Community member perspectives on adapting the cascade of care for opioid use disorder for a tribal nation in the United States

Aanji'bide Community Action Board

Research output: Contribution to journalArticlepeer-review


Background and Aims: The Opioid Use Disorder (OUD) Cascade of Care is a public health model that has been used to measure population-level OUD risk, treatment engagement, retention, service and outcome indicators. However, no studies have examined its relevance for American Indian and Alaska Native (AI/AN) communities. Thus, we aimed to understand (1) the utility of existing stages and (2) the relative ‘fit’ of the OUD Cascade of Care from a tribal perspective. Design, Setting, Participants and Measurements: Qualitative analysis of in-depth interviews with 20 individuals who were knowledgeable regarding the treatment of OUD in an Anishinaabe tribal setting in Minnesota, USA. Community member roles included clinicians, peer support specialists and cultural practitioners, among others. Thematic analysis was used to analyze the data. Findings: Participants identified the key transition points of prevention, assessment, inpatient/outpatient pathways and recovery as relevant to their community. They re-imagined an Aanji'bide (Changing our Paths) model of opioid recovery and change that was non-linear; included developmental stage and individual pathways; and demonstrated resilience through connection to culture/spirituality, community and others. Conclusions: Community members living/working in a rural tribal nation in Minnesota, USA identified non-linearity and cultural connection as key elements to include in an Anishinaabe-centered model of opioid recovery and change.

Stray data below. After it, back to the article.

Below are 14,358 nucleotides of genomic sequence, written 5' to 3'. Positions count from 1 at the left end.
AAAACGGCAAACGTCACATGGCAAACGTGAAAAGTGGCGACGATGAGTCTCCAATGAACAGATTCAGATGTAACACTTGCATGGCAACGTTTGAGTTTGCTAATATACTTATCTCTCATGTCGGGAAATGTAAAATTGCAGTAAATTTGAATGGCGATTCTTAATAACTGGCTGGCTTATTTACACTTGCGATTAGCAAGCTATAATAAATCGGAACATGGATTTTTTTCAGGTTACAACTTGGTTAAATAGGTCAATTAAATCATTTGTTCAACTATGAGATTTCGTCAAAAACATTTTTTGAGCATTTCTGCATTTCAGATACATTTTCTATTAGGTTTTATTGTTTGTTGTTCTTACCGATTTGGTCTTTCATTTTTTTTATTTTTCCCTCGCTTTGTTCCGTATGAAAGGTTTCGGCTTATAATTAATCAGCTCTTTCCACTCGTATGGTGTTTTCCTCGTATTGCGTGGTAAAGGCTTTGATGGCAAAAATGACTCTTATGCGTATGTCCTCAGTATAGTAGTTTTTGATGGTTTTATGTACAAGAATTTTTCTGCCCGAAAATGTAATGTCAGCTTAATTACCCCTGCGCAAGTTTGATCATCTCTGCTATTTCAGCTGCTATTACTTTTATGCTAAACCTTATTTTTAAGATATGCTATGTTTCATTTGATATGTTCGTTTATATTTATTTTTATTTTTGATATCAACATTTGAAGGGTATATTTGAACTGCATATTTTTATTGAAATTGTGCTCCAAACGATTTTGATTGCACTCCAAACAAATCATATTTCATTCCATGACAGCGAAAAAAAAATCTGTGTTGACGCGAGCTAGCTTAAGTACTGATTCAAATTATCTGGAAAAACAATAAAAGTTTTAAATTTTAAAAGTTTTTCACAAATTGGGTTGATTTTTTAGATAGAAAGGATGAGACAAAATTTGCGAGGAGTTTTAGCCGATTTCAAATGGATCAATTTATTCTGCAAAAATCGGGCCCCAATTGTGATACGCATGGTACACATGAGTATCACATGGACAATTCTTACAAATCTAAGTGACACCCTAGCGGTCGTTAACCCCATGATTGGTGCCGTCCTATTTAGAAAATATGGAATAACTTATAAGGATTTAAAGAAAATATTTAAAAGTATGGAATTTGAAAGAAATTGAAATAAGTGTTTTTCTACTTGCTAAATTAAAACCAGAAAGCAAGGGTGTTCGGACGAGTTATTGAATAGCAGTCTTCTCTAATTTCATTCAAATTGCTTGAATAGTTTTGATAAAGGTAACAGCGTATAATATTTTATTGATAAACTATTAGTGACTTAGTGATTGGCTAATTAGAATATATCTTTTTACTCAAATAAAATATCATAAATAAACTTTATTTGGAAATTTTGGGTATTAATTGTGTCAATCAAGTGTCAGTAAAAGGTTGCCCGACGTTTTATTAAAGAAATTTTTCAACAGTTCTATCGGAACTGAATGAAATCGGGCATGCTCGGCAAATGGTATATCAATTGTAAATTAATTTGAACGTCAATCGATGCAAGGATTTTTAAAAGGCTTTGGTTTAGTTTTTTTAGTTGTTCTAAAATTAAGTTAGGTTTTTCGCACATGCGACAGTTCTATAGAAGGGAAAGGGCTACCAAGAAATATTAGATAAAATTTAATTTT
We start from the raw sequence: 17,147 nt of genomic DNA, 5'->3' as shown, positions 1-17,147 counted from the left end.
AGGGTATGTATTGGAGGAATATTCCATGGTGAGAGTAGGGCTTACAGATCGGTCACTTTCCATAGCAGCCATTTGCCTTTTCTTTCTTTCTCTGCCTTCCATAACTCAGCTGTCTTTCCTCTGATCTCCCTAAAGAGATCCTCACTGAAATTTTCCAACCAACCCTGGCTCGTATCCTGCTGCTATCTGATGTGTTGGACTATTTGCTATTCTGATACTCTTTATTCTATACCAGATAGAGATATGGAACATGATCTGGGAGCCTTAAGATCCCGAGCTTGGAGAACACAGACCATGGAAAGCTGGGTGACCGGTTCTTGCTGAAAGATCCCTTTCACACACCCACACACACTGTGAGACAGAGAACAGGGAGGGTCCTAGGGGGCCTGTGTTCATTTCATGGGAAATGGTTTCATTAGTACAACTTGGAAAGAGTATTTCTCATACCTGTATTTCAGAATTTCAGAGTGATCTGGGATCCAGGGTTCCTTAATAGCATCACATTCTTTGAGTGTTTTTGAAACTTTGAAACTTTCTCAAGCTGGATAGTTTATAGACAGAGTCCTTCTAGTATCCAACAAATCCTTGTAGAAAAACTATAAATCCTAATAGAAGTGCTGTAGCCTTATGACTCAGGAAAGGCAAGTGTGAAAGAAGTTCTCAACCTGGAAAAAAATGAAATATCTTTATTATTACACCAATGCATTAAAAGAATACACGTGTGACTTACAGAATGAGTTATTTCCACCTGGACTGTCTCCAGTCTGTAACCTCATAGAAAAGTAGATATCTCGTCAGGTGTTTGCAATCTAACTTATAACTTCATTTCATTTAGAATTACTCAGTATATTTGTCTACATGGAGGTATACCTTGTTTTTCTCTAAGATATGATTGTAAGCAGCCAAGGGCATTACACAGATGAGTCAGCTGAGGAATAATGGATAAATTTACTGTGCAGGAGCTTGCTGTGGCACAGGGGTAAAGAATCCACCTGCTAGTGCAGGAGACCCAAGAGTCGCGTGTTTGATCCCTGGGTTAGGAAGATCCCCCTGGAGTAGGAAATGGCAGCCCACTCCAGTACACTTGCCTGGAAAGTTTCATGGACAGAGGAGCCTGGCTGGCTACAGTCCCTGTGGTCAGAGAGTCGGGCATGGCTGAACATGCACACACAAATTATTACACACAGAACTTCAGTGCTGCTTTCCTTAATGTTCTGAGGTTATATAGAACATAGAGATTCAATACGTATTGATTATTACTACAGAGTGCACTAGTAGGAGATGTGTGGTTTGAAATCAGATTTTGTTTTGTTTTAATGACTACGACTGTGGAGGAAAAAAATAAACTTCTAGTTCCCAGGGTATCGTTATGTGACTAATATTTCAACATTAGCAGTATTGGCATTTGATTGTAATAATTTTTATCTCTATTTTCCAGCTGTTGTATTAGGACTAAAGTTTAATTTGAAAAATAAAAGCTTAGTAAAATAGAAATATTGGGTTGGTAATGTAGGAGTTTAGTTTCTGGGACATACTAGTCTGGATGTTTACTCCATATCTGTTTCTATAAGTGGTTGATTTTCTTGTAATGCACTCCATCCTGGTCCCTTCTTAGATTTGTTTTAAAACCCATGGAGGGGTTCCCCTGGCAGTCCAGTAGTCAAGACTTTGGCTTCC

Original languageEnglish (US)
Pages (from-to)1540-1548
Number of pages9
Issue number8
StatePublished - Aug 2023

Bibliographical note

Funding Information:
We have no known conflicts of interest to disclose. Our work was funded by grants R61DA049386 and R33DA049386 from the National Institute on Drug Abuse (NIDA) of the National Institutes of Health (NIH). The content is solely the responsibility of the authors and does not necessarily represent the official views of NIDA or the NIH.

Publisher Copyright:
© 2023 The Authors. Addiction published by John Wiley & Sons Ltd on behalf of Society for the Study of Addiction.


  • Aanji-bimaadizi
  • American Indian and Alaska Native
  • Cascade of Care
  • addiction treatment
  • community-based participatory research
  • culture
  • opioid use disorder
  • qualitative research

PubMed: MeSH publication types

  • Journal Article
  • Research Support, N.I.H., Extramural


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